Harrington tops the awards lists

Pádraig Harrington with members of the Irish press at Bloomfield Township, Michigan, August 2008

Pádraig Harrington with members of the Irish press at Bloomfield Township, Michigan, August 2008

Padraig Harrington has put his feet up, locked away his clubs (at least competitively) and pigeonholed some time of his own for winter holidays. But, still, the awards keep rolling in to serve as a reminder of just how good a year he had in 2008 when he captured two majors, the British Open and the US PGA.

Yesterday, the 37-year-old Dubliner was announced as winner of the AIB Irish Golf Writers' Association (IGWA) Professional of the Year award; and today he will be lauded as the recipient of the PGA European Tour's Golfer of the Year.

In both instances his selection was unanimous after Harrington joined an elite group of players to retain the Claret Jug and became the first European since 1930 to claim the Wanamaker Trophy.

Harrington and the other IGWA winners - Leona and Lisa Maguire, who jointly received the Women's Amateur of the Year award; Shane Lowry, the Men's Amateur of the Year, and Distinguished Services recipient Brendan Edwards - will be presented with their awards at a dinner in Dublin on January 8th.

The Maguire twins dominated women's golf: Leona won the Irish Women's Close title, defeating Lisa in the final; but Lisa was to gain a measure of revenge by defeating her sister in the Irish Girls' Close championship and by adding the prestigious European Young Masters championship to her list of honours.

Lowry maintained his impressive amateur career with a fine 2008 that included individual wins in the West of Ireland championship and the North of Ireland championship, and he was also a key member of Ireland's six-man team which retained the European Team Championship.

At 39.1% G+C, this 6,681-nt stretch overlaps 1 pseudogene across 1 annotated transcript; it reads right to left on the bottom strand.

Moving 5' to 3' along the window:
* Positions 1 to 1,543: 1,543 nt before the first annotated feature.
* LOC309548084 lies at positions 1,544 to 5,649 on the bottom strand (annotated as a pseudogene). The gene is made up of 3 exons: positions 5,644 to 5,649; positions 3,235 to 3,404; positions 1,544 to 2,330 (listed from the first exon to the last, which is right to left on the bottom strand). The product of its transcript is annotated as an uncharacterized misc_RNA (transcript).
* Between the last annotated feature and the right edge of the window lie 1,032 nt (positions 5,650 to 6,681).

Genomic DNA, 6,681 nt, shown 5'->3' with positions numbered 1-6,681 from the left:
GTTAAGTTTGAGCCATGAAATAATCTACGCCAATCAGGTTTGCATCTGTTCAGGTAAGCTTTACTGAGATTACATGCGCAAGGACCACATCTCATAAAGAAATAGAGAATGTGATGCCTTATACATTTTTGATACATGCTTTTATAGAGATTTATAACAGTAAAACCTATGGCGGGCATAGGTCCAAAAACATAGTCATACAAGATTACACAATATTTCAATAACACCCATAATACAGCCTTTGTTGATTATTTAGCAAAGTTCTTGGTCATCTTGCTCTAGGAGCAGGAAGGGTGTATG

For Harrington - who has already won the European Tour's Shot of the Year for his five-wood approach to the 17th hole in the final round of the British Open at Royal Birkdale - this year saw him move up a level to become the first European player to win back-to-back majors.

He overcame an injured wrist that hampered his preparations for Birkdale to retain the Claret Jug and, then, became the first European golfer since Scottish-born Tommy Armour in 1930 to win the US PGA.

This is the seventh time Harrington has won the professional award from the golf writers, while it is the second successive year he has won the European Tour's Golfer of the Year title.

He moves alongside Bernhard Langer and Lee Westwood as double winners of an award first presented in 1985.

Colin Montgomerie, with four wins, tops the list while Seve Ballesteros, Ernie Els and Nick Faldo have three wins each.

"When you look at the names of the people who have won the European Tour Golfer of the Year over the past 23 seasons, it certainly shows the standing of the award in the world of golf," said Harrington.

Robert Karlsson, who topped the European Tour money list this season, paid tribute to Harrington.

"He played fantastic golf and is at the peak of a new and strong generation of European players coming through at the top of the game," attested the Swede, while European Tour chief executive George O'Grady claimed that Harrington's achievements gave him "the accolade of the greatest sportsman in Ireland's history."

Harrington could well need an extension to his house for all the awards. Last night, he was also honoured with a Renault Sports Award at a dinner in the Burlington Hotel.